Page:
The news went viral.
The improbable story of the prison debate team that outsmarted Harvard’s best and brightest made its way onto millions of Facebook and Twitter feeds since news broke in late September. The engaging narrative, complete with an underdog win, sparked a serious debate about whether inmates should be provided with such high-quality, free education. Regardless, the fact is that the inmate team won. Despite considerable hardship, the prison team managed to beat a highly respected institution by applying academic rigor and critical thinking skills. If these methods worked for students with numerous barriers to achievement, chances are they could work for your students, too.
The inmates who participated in the debate program are students in the Bard Prison Initiative, which provides incarcerated criminals a wide range of college courses and the chance to earn an undergraduate degree from Bard College. According to the BPI’s FAQs, only 1 in 10 are admitted and many inmates try multiple times to get in. Select students participate in debate programs through the Bard Debate Union.
The Harvard debate team had access to libraries, countless books and, most importantly, the internet. The prison debate team, on the contrary, had to prepare in a maximum security prison, one of the harshest learning environments imaginable. Without access to the internet, something most people would see as a huge competitive disadvantage, the inmates had to request and wait long periods of time for physical study materials such as approved books and magazines.
According to David Register, Faculty Fellow and Director of Debate for the Bard Debate Union, prisoners attended weekly, two-hour debate meetings and practiced nearly constantly on their own, in addition to handling full-time course loads. In this Guardian article, Register describes the amount of effort inmates make:
“When they aren’t in class, BPI debaters request time in the school to meet. When they can’t get into the school, they talk debate in their cells, the yard and the mess hall. They verbally spar with BPI students who are not on the debate team, and talk with their families – creating for themselves a group of informal coaches.”
In addition, BPI courses can be more challenging than the ones taken by Bard’s non-inmate students. According to a CBS report, professors had to accelerate the courses because the inmates studied so much and worked so hard.
Takeaway: Even before the debate started, the inmates set themselves up for success by working incredibly hard despite:
- Lack of resources, including internet
- Harsh environments
- Heavy course loads on an advanced academic level
From preparation to the debate itself, the inmate team showed their excellent critical thinking skills.
First, the Bard debate team started out at a disadvantage as they had to overcome harsh studying conditions and heavy workloads and construct an argument with no access to the internet. Next, they challenged and refined their thinking through self-motivated study habits that extended far beyond the weekly required meetings. Finally, the argument they constructed was fundamentally superior because it caught the Harvard team off-guard. Critical thinking allowed them to prepare and improve despite disadvantages and to construct and refine a better, winning argument.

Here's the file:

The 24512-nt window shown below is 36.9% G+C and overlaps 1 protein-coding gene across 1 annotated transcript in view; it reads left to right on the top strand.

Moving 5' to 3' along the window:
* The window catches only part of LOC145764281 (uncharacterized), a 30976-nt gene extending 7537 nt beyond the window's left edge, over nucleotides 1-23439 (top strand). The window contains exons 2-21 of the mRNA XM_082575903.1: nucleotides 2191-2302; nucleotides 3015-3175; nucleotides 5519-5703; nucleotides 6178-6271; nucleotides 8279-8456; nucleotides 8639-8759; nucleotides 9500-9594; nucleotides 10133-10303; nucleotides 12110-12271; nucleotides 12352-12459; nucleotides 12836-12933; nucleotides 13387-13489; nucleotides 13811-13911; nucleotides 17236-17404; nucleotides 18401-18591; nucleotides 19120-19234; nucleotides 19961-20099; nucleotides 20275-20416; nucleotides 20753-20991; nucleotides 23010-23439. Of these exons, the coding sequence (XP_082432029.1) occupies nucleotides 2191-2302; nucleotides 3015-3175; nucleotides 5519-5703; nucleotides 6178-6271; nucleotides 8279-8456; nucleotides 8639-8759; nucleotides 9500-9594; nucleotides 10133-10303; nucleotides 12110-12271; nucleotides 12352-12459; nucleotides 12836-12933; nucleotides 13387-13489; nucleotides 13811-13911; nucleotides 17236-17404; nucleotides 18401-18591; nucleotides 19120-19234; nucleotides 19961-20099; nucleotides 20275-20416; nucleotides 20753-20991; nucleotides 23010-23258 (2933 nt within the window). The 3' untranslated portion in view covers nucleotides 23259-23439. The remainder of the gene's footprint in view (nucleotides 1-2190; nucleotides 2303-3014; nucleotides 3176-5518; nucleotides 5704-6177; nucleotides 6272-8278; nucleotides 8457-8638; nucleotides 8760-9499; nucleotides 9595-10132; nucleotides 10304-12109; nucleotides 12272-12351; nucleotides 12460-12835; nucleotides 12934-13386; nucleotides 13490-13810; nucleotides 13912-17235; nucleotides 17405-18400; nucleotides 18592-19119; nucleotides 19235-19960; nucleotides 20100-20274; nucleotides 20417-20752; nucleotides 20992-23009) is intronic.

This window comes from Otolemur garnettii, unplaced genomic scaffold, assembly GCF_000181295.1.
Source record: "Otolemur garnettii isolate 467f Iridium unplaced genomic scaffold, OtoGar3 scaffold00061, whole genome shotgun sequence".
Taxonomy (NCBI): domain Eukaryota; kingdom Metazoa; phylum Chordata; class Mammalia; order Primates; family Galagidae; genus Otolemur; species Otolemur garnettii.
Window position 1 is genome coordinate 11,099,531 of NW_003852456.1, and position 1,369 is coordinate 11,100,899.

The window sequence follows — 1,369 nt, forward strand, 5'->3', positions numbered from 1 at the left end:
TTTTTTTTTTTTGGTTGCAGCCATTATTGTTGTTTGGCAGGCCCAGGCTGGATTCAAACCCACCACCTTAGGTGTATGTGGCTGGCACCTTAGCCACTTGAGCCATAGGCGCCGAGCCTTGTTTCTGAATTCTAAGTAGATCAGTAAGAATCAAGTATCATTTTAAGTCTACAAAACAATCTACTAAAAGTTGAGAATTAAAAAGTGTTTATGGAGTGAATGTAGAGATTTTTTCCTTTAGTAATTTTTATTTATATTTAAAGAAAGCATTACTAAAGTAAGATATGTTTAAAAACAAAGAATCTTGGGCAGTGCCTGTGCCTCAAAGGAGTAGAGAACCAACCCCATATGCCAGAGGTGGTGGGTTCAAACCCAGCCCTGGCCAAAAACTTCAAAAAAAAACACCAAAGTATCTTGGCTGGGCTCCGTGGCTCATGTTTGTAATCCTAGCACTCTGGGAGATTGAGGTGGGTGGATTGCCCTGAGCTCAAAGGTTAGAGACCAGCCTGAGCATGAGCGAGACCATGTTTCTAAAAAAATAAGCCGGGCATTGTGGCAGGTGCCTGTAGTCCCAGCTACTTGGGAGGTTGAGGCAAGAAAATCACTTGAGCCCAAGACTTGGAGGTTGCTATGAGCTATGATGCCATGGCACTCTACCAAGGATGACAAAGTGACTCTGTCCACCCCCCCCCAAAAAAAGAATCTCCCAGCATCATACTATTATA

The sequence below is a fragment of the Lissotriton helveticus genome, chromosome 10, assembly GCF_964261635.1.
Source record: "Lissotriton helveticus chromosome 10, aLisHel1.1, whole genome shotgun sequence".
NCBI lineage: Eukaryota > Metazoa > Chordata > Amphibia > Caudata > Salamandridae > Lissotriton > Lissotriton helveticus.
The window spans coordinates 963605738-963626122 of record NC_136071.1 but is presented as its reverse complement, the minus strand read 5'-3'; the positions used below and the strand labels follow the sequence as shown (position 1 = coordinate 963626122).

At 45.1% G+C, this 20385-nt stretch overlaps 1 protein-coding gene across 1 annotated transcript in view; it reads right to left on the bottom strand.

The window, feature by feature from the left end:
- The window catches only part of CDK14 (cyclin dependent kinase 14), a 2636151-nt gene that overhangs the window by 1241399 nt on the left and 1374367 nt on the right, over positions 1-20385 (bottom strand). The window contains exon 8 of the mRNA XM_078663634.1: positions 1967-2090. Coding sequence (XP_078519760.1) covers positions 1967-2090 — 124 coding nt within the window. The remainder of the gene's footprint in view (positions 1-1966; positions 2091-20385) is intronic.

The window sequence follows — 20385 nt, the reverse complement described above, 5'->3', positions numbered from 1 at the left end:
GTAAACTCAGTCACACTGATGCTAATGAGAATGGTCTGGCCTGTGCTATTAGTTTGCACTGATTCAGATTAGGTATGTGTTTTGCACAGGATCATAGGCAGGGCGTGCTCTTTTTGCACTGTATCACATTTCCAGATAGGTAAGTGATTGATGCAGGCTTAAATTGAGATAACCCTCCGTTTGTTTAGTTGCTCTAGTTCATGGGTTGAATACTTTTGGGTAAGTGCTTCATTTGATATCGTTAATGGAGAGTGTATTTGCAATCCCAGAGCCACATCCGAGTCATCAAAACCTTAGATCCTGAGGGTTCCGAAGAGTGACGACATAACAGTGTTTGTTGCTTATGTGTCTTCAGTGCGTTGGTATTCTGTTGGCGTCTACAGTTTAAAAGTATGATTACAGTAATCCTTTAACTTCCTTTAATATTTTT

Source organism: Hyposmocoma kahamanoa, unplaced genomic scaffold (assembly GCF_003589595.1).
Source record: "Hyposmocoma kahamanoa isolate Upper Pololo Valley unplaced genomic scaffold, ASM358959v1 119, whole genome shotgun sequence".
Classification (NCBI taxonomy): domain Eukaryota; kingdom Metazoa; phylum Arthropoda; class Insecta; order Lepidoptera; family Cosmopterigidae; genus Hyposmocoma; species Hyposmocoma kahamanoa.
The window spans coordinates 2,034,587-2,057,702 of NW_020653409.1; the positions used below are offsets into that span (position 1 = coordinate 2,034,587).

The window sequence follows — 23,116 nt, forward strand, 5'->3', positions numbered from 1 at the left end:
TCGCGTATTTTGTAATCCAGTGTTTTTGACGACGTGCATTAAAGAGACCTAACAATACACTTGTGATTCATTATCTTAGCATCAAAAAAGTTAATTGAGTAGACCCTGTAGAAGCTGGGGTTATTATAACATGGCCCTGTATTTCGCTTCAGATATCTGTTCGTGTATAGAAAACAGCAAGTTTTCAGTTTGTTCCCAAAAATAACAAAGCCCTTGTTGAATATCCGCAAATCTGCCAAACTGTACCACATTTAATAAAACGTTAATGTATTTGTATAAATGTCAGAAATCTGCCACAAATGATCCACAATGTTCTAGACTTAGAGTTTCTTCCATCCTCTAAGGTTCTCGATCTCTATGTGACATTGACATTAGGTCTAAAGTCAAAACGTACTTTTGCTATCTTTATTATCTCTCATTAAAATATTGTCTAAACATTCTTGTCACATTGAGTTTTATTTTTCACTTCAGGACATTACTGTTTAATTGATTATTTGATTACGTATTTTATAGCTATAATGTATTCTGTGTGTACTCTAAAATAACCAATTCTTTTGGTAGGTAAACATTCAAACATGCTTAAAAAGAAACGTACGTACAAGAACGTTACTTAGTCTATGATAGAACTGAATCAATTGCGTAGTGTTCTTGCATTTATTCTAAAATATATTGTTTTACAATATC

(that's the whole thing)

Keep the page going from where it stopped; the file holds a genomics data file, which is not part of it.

A Wall Street Journal article notes that the Harvard team was surprised and impressed by the prisoner’s unforeseen argument, which defended a point that the inmates morally disagreed with. In the article, Harvard Junior Anais Carell states: “They caught us off guard.”
Takeaway: An education focusing on critical thinking affected their entire approach, from the way they prepared for the debate to the winning argument they constructed. Instead of being limited by the lack of resources, they used it to their advantage to focus more clearly on the creativity of their argument.
Liberal Arts Education
Bard is clear about the BPI program’s purpose in their FAQ: “BPI’s primary focus is not vocational. Rather, it is a college liberal arts program designed to educate participants broadly, so they can think flexibly and critically — skills that support a fulfilling life, as well as professional success.”
While Bard does offer some career services for inmates, the true mission of the program is to use liberal arts education to turn inmates into productive members of society. That mission seems to be working. The rate of program participants that returned to prison within three years after earning degrees is less than 2%. Contrast that with a 2005 National Institute of Justice study that found more than two-thirds of prisoners are re-arrested within three years of release.
Takeaway: The Bard Prison Institute focuses on building critical thinking through a rigorous liberal arts education. The power of this approach can be seen not only in the prison debate team beating teams from Harvard, West Point and #2 ranked University of Vermont, but also in a recidivism rate that is 96% below the 2005 national average (last published study of the NJI).
Putting It All Together
The story of inmates vs. Harvard ultimately raises an intriguing question: What does it say about the future of education technology that imprisoned criminals, who could not even use the internet, were able to beat a debate team from such a renowned academic institution?
A 2012 national survey from the Pew Internet & American Life Project, found that teachers are concerned about the ease of finding information on the internet leading to “potentially diminished critical thinking capacity”. If used as a crutch, the internet can reduce critical thinking abilities and result in students that are unprepared for unorthodox viewpoints and situations requiring novel thought. If an emphasis on critical thinking and hard work are paired with the right technology, there is no limit to how far students could go.